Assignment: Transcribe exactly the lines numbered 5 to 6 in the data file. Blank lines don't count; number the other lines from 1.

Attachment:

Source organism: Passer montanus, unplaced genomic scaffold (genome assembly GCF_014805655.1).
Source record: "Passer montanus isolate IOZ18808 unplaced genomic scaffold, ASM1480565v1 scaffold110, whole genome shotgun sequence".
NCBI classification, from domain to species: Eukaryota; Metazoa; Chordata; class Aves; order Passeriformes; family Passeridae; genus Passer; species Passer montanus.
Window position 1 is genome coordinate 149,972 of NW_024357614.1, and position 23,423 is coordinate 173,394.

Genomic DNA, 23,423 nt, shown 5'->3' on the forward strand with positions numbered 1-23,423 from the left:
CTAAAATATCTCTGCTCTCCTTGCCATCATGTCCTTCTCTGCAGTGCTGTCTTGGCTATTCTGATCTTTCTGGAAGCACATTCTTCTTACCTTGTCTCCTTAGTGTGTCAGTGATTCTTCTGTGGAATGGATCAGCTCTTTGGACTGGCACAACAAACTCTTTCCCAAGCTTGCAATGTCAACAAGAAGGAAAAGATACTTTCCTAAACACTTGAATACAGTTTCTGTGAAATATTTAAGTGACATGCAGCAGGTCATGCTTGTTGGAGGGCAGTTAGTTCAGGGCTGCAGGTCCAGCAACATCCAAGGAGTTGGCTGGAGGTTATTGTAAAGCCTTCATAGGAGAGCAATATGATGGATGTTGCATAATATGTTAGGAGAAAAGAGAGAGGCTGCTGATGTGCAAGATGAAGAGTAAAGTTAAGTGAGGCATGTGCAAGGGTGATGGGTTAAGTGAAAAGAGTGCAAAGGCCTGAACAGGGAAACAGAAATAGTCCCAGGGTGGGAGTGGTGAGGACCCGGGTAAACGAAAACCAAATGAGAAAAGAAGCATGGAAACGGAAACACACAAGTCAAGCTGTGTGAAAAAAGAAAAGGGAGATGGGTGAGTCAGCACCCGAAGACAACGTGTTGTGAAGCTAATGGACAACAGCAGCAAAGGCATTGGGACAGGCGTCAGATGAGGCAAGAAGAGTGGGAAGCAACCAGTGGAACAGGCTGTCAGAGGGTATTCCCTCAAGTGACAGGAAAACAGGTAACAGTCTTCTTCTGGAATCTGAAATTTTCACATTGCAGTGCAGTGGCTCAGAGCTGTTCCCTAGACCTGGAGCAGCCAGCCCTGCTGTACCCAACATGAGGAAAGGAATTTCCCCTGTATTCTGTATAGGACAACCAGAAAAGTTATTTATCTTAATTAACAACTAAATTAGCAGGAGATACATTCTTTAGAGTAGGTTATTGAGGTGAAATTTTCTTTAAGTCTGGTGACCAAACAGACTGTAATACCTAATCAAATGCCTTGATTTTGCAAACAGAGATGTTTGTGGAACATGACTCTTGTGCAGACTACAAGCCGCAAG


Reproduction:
Genomic DNA, 23,423 nt, shown 5'->3' on the forward strand with positions numbered 1-23,423 from the left:
CTAAAATATCTCTGCTCTCCTTGCCATCATGTCCTTCTCTGCAGTGCTGTCTTGGCTATTCTGATCTTTCTGGAAGCACATTCTTCTTACCTTGTCTCCTTAGTGTGTCAGTGATTCTTCTGTGGAATGGATCAGCTCTTTGGACTGGCACAACAAACTCTTTCCCAAGCTTGCAATGTCAACAAGAAGGAAAAGATACTTTCCTAAACACTTGAATACAGTTTCTGTGAAATATTTAAGTGACATGCAGCAGGTCATGCTTGTTGGAGGGCAGTTAGTTCAGGGCTGCAGGTCCAGCAACATCCAAGGAGTTGGCTGGAGGTTATTGTAAAGCCTTCATAGGAGAGCAATATGATGGATGTTGCATAATATGTTAGGAGAAAAGAGAGAGGCTGCTGATGTGCAAGATGAAGAGTAAAGTTAAGTGAGGCATGTGCAAGGGTGATGGGTTAAGTGAAAAGAGTGCAAAGGCCTGAACAGGGAAACAGAAATAGTCCCAGGGTGGGAGTGGTGAGGACCCGGGTAAACGAAAACCAAATGAGAAAAGAAGCATGGAAACGGAAACACACAAGTCAAGCTGTGTGAAAAAAGAAAAGGGAGATGGGTGAGTCAGCACCCGAAGACAACGTGTTGTGAAGCTAATGGACAACAGCAGCAAAGGCATTGGGACAGGCGTCAGATGAGGCAAGAAGAGTGGGAAGCAACCAGTGGAACAGGCTGTCAGAGGGTATTCCCTCAAGTGACAGGAAAACAGGTAACAGTCTTCTTCTGGAATCTGAAATTTTCACATTGCAGTGCAGTGGCTCAGAGCTGTTCCCTAGACCTGGAGCAGCCAGCCCTGCTGTACCCAACATGAGGAAAGGAATTTCCCCTGTATTCTGTATAGGACAACCAGAAAAGTTATTTATCTTAATTAACAACTAAATTAGCAGGAGATACATTCTTTAGAGTAGGTTATTGAGGTGAAATTTTCTTTAAGTCTGGTGACCAAACAGACTGTAATACCTAATCAAATGCCTTGATTTTGCAAACAGAGATGTTTGTGGAACATGACTCTTGTGCAGACTACAAGCCGCAAG